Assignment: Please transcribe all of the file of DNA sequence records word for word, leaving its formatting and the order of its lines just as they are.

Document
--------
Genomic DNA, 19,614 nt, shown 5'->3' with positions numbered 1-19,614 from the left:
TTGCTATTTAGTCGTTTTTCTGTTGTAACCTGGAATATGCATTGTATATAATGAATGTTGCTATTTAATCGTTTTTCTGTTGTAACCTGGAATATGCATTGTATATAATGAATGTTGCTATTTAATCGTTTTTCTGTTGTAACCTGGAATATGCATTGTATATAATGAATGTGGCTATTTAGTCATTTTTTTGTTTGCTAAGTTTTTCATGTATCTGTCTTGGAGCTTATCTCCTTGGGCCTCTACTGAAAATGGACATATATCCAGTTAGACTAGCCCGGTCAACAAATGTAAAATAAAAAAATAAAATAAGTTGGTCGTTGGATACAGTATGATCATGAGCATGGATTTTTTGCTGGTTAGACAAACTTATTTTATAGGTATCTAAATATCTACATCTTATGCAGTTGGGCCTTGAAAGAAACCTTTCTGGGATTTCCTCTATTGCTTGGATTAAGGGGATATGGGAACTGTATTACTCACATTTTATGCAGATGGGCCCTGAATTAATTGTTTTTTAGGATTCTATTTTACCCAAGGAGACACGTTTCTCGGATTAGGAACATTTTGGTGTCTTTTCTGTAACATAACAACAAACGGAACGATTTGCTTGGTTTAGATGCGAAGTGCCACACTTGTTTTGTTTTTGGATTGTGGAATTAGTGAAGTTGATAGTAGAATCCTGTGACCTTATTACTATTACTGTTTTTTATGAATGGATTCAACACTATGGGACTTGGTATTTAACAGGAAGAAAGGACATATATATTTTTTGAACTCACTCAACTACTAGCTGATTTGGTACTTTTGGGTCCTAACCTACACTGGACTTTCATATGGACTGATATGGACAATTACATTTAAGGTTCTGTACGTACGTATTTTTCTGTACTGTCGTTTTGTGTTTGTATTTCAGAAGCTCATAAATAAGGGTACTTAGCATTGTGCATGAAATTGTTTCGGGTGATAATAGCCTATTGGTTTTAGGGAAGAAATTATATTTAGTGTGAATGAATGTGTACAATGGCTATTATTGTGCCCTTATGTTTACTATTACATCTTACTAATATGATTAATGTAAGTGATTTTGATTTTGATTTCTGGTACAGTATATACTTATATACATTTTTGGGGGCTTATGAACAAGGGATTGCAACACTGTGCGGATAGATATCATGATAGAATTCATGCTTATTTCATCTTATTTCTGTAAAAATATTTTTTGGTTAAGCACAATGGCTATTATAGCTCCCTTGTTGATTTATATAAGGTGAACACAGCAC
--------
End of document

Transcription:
Genomic DNA, 19,614 nt, shown 5'->3' with positions numbered 1-19,614 from the left:
TTGCTATTTAGTCGTTTTTCTGTTGTAACCTGGAATATGCATTGTATATAATGAATGTTGCTATTTAATCGTTTTTCTGTTGTAACCTGGAATATGCATTGTATATAATGAATGTTGCTATTTAATCGTTTTTCTGTTGTAACCTGGAATATGCATTGTATATAATGAATGTGGCTATTTAGTCATTTTTTTGTTTGCTAAGTTTTTCATGTATCTGTCTTGGAGCTTATCTCCTTGGGCCTCTACTGAAAATGGACATATATCCAGTTAGACTAGCCCGGTCAACAAATGTAAAATAAAAAAATAAAATAAGTTGGTCGTTGGATACAGTATGATCATGAGCATGGATTTTTTGCTGGTTAGACAAACTTATTTTATAGGTATCTAAATATCTACATCTTATGCAGTTGGGCCTTGAAAGAAACCTTTCTGGGATTTCCTCTATTGCTTGGATTAAGGGGATATGGGAACTGTATTACTCACATTTTATGCAGATGGGCCCTGAATTAATTGTTTTTTAGGATTCTATTTTACCCAAGGAGACACGTTTCTCGGATTAGGAACATTTTGGTGTCTTTTCTGTAACATAACAACAAACGGAACGATTTGCTTGGTTTAGATGCGAAGTGCCACACTTGTTTTGTTTTTGGATTGTGGAATTAGTGAAGTTGATAGTAGAATCCTGTGACCTTATTACTATTACTGTTTTTTATGAATGGATTCAACACTATGGGACTTGGTATTTAACAGGAAGAAAGGACATATATATTTTTTGAACTCACTCAACTACTAGCTGATTTGGTACTTTTGGGTCCTAACCTACACTGGACTTTCATATGGACTGATATGGACAATTACATTTAAGGTTCTGTACGTACGTATTTTTCTGTACTGTCGTTTTGTGTTTGTATTTCAGAAGCTCATAAATAAGGGTACTTAGCATTGTGCATGAAATTGTTTCGGGTGATAATAGCCTATTGGTTTTAGGGAAGAAATTATATTTAGTGTGAATGAATGTGTACAATGGCTATTATTGTGCCCTTATGTTTACTATTACATCTTACTAATATGATTAATGTAAGTGATTTTGATTTTGATTTCTGGTACAGTATATACTTATATACATTTTTGGGGGCTTATGAACAAGGGATTGCAACACTGTGCGGATAGATATCATGATAGAATTCATGCTTATTTCATCTTATTTCTGTAAAAATATTTTTTGGTTAAGCACAATGGCTATTATAGCTCCCTTGTTGATTTATATAAGGTGAACACAGCAC